The American Revolution was the result of a longstanding dispute between the American colonists and the British over the British constitutional tradition. The colonists claimed that they had the same rights as those in England, and that they did not lose them by coming over to America. The colonists had several local assemblies to discuss and legislate over matters regarding the colonies, and they claimed that those assemblies were instituted to protect their rights as Englishmen. Their assemblies, they claimed, were not a gift from the king. They were there because of years of customary practice as well as the English right to representative government.
The colonists said that it was the job of their assemblies to decide matters pertaining to everyday life and local events in the colonies, and that it was the job of the English government to take care of foreign policy, trade, and war as they did not pertain directly to the colonies.
The British, on the other hand, believed in Parliamentary supremacy. They said that if the parliament says so, then it is legitimate. The British said that the system the colonists enjoyed for years was only in place because it worked, and that they had full authority to retract those liberties at any time it if pleased them.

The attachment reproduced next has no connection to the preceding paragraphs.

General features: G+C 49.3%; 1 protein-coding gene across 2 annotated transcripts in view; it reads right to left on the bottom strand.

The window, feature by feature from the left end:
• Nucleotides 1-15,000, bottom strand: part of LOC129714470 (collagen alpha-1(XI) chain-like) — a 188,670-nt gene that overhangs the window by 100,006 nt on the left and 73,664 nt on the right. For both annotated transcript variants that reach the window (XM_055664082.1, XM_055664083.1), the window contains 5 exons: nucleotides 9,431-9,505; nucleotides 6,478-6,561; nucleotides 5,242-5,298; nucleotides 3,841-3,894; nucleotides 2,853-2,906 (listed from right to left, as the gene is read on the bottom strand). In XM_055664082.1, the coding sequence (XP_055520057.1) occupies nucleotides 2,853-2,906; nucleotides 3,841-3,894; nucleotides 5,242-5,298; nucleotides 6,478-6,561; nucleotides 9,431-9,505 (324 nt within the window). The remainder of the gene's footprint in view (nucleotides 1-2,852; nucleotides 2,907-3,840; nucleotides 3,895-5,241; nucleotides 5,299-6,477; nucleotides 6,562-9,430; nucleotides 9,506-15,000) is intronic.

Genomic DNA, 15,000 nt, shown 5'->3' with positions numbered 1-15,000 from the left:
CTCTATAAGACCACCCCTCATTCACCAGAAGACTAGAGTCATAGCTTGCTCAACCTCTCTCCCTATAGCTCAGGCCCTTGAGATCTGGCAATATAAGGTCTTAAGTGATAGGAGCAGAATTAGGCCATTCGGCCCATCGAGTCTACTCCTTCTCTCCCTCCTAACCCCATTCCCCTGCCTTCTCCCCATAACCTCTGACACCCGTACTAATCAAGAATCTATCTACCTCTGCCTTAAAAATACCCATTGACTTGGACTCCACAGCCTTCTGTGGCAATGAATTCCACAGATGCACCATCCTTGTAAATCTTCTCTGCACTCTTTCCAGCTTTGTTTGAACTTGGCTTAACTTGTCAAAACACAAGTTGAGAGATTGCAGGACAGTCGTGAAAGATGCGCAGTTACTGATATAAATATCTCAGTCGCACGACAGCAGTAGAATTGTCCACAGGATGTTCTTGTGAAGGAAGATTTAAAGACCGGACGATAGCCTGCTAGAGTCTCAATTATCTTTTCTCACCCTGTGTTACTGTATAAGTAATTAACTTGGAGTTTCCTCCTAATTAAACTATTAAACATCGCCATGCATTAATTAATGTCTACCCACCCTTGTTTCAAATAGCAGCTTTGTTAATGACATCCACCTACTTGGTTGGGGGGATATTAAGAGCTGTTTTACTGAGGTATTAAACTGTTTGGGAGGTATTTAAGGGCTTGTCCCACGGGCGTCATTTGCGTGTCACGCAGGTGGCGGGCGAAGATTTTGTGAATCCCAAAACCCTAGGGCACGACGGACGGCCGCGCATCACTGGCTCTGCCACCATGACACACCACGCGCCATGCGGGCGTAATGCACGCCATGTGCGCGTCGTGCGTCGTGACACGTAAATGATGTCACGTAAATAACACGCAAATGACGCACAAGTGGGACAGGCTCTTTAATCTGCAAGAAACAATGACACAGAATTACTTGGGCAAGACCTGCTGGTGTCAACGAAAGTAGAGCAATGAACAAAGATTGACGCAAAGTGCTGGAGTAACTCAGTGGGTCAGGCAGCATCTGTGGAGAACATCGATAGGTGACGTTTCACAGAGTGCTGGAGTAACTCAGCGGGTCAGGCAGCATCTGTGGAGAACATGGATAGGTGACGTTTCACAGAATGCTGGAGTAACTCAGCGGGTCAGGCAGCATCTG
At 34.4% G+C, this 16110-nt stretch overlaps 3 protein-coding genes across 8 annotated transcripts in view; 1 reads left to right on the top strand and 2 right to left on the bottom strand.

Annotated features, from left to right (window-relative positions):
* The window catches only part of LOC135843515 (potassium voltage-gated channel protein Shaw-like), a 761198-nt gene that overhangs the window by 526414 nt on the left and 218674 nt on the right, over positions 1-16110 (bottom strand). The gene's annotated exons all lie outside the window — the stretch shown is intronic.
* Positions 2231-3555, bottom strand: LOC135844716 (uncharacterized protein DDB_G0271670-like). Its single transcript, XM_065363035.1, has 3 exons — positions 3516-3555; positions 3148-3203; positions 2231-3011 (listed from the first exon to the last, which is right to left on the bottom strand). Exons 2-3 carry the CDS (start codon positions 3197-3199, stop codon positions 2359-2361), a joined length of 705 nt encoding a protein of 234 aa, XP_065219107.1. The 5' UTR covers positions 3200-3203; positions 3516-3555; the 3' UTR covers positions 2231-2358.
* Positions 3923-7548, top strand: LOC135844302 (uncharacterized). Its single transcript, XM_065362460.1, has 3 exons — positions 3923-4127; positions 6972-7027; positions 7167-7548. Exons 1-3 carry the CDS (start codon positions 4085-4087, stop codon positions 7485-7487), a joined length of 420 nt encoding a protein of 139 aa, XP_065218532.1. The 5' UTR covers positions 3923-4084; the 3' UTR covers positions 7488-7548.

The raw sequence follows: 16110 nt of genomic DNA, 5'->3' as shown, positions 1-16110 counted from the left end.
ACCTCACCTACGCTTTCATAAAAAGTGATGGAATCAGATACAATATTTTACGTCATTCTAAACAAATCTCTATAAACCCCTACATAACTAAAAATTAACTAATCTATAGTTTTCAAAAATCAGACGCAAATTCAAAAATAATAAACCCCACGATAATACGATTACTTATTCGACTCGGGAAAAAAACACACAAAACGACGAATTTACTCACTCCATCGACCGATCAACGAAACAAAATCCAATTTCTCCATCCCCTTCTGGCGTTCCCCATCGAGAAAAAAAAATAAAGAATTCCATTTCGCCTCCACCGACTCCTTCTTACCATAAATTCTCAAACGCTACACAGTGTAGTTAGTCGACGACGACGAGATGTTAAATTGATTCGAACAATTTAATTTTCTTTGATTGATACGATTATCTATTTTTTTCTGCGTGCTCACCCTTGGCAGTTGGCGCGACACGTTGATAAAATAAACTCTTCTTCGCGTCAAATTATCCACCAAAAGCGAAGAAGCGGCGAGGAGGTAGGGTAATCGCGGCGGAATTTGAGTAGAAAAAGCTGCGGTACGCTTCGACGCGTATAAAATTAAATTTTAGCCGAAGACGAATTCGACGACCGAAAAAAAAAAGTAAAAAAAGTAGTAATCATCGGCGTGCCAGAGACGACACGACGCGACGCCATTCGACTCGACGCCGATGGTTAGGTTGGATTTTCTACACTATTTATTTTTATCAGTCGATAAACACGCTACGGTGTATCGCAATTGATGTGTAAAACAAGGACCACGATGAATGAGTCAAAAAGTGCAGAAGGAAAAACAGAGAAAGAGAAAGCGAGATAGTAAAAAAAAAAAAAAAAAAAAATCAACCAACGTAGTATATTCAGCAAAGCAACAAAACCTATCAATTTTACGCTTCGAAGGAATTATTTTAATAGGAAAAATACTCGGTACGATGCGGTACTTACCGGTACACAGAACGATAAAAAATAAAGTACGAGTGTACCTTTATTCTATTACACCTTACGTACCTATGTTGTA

An example of this is the Stamp Act, which was put into effect in 1765. The stamp act was resisted strongly by the colonists, who viewed this as an example of a tax not levied by their own representatives. This is only one example of the tensions between the mother country and the colonists. There were many other instances of taxes and acts opposed by the colonies, and these incidents led up to the famous American Revolution.